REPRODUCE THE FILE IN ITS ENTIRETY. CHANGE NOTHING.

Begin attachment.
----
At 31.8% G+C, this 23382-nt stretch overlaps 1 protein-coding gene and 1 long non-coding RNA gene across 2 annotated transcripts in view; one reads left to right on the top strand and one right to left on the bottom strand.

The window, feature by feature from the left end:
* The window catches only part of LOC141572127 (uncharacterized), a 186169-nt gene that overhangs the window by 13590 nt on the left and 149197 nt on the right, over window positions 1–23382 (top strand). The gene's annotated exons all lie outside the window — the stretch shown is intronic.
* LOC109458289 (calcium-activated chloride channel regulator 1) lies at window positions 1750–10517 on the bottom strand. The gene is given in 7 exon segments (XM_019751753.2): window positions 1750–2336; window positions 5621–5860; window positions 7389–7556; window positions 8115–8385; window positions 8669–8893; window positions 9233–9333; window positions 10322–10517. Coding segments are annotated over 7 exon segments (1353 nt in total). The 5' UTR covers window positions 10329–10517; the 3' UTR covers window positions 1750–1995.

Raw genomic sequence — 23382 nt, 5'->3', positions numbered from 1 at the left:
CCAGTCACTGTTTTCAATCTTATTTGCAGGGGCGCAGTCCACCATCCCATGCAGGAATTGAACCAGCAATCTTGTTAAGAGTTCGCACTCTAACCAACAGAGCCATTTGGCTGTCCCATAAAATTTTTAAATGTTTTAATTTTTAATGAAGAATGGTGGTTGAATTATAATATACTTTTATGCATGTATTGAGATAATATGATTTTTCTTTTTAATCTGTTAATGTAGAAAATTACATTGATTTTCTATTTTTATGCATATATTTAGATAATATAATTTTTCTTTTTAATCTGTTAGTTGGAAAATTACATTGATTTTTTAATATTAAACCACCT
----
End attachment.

At 31.8% G+C, this 23382-nt stretch overlaps 1 protein-coding gene and 1 long non-coding RNA gene across 2 annotated transcripts in view; one reads left to right on the top strand and one right to left on the bottom strand.

The window, feature by feature from the left end:
* The window catches only part of LOC141572127 (uncharacterized), a 186169-nt gene that overhangs the window by 13590 nt on the left and 149197 nt on the right, over window positions 1–23382 (top strand). The gene's annotated exons all lie outside the window — the stretch shown is intronic.
* LOC109458289 (calcium-activated chloride channel regulator 1) lies at window positions 1750–10517 on the bottom strand. The gene is given in 7 exon segments (XM_019751753.2): window positions 1750–2336; window positions 5621–5860; window positions 7389–7556; window positions 8115–8385; window positions 8669–8893; window positions 9233–9333; window positions 10322–10517. Coding segments are annotated over 7 exon segments (1353 nt in total). The 5' UTR covers window positions 10329–10517; the 3' UTR covers window positions 1750–1995.

Raw genomic sequence — 23382 nt, 5'->3', positions numbered from 1 at the left:
CCAGTCACTGTTTTCAATCTTATTTGCAGGGGCGCAGTCCACCATCCCATGCAGGAATTGAACCAGCAATCTTGTTAAGAGTTCGCACTCTAACCAACAGAGCCATTTGGCTGTCCCATAAAATTTTTAAATGTTTTAATTTTTAATGAAGAATGGTGGTTGAATTATAATATACTTTTATGCATGTATTGAGATAATATGATTTTTCTTTTTAATCTGTTAATGTAGAAAATTACATTGATTTTCTATTTTTATGCATATATTTAGATAATATAATTTTTCTTTTTAATCTGTTAGTTGGAAAATTACATTGATTTTTTAATATTAAACCACCT